Before engaging in a transaction, you weigh several factors which substitute for expert knowledge. You consider reputation. You consider the advice of others whom you trust. Above all, you consider price.
Price is the mechanism by which experts communicate their knowledge to non-experts. Price is the collective expression of individuals acting independently in pursuit of their self-interest. It is therefore a measure of value beyond compare. For a price to “lie,” the individuals involved in setting it through expressions of supply and demand would have to abandon their self-interest. A few may, but the overwhelming majority don’t. In this way, price tells us all we need to know regarding the value of a product or service.
To produce an economy that is more equitable as well as more efficient, government uses a variety of tools. It regulates to counteract market failure.
By advocating for government activism, Kuttner seeks to disrupt the price signals which convey knowledge from experts to non-experts. Indeed, as we covered in part two, it was such disruption which caused the 2008 financial collapse. Kuttner claims investors lacked the knowledge to see through “the subprime deception.” He’s right, but fails to recognize the means by which such knowledge is acquired – accurate price signals in a free market. He also fails to recognize the means by which the deception occurred – inaccurate price signals.
Government cannot create or distribute such knowledge. Government can only maintain the condition in which accurate pricing occurs – the condition of liberty. Taxes and government regulations merely keep people from applying their self-interested judgment to the distribution of their earned resources. To the extent capital is taxed away and economic activity is barred by regulation, knowledge which could have been conveyed through price is lost. As a result, remaining resources are to one degree or another misallocated.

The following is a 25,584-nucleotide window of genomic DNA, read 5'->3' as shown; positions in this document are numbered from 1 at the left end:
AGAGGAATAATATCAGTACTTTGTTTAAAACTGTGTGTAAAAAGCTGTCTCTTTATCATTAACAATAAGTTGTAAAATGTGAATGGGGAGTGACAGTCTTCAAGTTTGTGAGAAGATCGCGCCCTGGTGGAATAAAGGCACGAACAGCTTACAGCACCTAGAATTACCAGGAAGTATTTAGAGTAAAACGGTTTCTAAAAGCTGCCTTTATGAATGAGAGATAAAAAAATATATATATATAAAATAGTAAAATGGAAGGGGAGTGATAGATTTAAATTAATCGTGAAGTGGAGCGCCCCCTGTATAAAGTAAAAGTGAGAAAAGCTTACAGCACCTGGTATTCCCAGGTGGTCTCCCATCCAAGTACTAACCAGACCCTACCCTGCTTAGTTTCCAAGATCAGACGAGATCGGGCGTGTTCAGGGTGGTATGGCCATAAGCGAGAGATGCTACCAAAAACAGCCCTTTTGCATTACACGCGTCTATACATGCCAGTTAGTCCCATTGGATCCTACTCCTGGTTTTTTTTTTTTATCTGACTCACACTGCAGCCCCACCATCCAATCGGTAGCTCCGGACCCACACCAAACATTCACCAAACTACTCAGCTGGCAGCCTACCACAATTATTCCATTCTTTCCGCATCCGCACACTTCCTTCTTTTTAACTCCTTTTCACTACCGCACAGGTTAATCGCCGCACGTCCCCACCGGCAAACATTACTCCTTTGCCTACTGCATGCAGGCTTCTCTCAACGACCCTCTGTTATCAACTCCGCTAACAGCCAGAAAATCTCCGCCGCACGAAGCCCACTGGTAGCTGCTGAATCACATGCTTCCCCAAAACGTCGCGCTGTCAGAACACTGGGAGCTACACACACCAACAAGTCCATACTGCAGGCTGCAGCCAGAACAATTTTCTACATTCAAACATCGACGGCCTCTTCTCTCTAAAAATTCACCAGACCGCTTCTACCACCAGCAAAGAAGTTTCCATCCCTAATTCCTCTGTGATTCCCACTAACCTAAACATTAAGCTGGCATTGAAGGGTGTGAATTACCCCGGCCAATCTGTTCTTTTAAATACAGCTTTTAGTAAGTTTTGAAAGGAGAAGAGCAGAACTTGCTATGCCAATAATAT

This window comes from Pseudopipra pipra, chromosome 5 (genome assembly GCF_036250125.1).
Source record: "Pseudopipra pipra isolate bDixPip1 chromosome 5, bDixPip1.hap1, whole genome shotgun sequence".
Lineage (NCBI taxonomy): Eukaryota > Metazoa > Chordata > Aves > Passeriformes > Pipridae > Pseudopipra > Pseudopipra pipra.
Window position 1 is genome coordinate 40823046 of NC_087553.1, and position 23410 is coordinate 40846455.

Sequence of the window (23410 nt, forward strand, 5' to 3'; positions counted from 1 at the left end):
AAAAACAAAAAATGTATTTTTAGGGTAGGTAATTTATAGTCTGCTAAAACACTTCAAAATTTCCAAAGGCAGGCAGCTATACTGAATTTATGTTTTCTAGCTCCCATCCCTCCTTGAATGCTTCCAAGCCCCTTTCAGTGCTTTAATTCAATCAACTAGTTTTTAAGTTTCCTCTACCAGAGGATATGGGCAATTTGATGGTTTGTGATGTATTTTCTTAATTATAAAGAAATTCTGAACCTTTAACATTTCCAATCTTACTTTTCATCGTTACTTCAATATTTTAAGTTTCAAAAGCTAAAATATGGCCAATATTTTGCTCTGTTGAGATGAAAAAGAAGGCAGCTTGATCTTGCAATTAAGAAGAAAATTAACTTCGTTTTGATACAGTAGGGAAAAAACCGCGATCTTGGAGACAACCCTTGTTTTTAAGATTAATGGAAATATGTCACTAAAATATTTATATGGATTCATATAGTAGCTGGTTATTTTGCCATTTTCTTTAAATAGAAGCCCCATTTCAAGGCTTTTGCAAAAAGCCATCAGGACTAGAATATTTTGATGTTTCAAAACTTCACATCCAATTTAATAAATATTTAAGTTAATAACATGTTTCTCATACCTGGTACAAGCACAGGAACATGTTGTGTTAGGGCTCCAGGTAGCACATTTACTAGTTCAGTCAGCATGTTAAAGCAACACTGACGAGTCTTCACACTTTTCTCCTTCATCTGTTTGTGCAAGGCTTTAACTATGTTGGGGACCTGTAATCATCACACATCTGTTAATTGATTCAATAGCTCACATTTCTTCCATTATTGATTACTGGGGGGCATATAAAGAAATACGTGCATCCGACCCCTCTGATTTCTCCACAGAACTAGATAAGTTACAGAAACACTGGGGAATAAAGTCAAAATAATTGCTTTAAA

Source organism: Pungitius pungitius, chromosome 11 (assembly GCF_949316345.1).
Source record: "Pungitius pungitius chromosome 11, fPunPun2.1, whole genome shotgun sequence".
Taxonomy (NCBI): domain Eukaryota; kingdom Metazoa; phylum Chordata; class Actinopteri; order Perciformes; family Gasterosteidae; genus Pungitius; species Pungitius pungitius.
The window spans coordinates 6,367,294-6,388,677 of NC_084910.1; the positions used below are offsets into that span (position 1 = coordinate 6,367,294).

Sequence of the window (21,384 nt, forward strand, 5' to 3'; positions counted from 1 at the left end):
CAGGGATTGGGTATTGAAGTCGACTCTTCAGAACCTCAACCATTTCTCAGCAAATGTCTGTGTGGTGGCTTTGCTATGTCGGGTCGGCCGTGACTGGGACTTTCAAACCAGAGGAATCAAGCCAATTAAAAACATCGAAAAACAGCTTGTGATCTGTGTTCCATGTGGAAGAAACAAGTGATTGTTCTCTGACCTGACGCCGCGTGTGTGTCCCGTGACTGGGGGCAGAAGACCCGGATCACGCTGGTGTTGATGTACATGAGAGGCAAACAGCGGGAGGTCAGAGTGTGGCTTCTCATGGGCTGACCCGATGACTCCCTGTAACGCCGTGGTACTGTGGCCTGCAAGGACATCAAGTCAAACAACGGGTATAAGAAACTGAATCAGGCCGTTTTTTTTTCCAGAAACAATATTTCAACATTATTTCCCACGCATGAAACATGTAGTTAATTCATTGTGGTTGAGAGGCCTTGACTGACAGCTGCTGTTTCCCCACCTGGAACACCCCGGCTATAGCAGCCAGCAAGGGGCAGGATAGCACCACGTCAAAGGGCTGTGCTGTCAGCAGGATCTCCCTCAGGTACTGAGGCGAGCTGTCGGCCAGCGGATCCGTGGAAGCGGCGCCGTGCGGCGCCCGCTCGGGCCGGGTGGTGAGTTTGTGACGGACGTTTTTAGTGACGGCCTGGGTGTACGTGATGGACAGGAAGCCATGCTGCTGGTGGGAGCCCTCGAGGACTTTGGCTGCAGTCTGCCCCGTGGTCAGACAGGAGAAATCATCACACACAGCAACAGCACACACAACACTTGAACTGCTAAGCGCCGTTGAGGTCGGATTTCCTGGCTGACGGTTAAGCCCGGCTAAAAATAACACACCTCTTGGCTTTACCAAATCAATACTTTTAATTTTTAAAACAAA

The trick which statists like Kuttner like to pull is blaming the market for misallocations caused by government.
The financial collapse serves as a perfect example. Kuttner blames powerful banks for praying on ignorant investors while dismissing the role that government played. Government blunted the risk which banks should have bore, and thus distorted the prices which investors should have paid, which fostered transactions that never should have occurred.
Next time, we’ll get into Kuttner’s reverence for public goods and the proper role government plays in the market. Check back soon.
image illustration via shutterstock / advent
Dame Stephanie “Steve” Shirley, while a wife and a mother of a special needs child, pioneered an all-female staffed software company in England in the 1960s. Fascinated by technology, she also had a head for business. Possessing an interest in employing working mothers, her staff were able to work from home in a variety of capacities, including as coders and programmers. A self-made millionaire, Shirley turned many of her employees into millionaires as well by opening stock options to them at a time when that was a relatively unheard of benefit.
Adopting the nickname “Steve” in order to get her foot in the door with male clients, she employed “extraordinary energy, self-belief and determination” in a pre-second wave feminist era. Shirley didn’t wait for bras to be burned or Gloria Steinem to appear in her bunny suit before taking charge. In fact, the UK’s Sex Discrimination Act of 1975, a direct result of the second wave feminist backlash, required that Shirley hire more men into what she was proud to make a nearly all-female company.
This pioneering businesswoman’s story flies in the face of second wave feminist tropes regarding female business owners, women in the workplace, equal pay and women in STEM. Which demands the question: If feminism seeks to be an empowering voice for women, what can it learn from the ideologies, like capitalism, that it chooses to berate or ignore?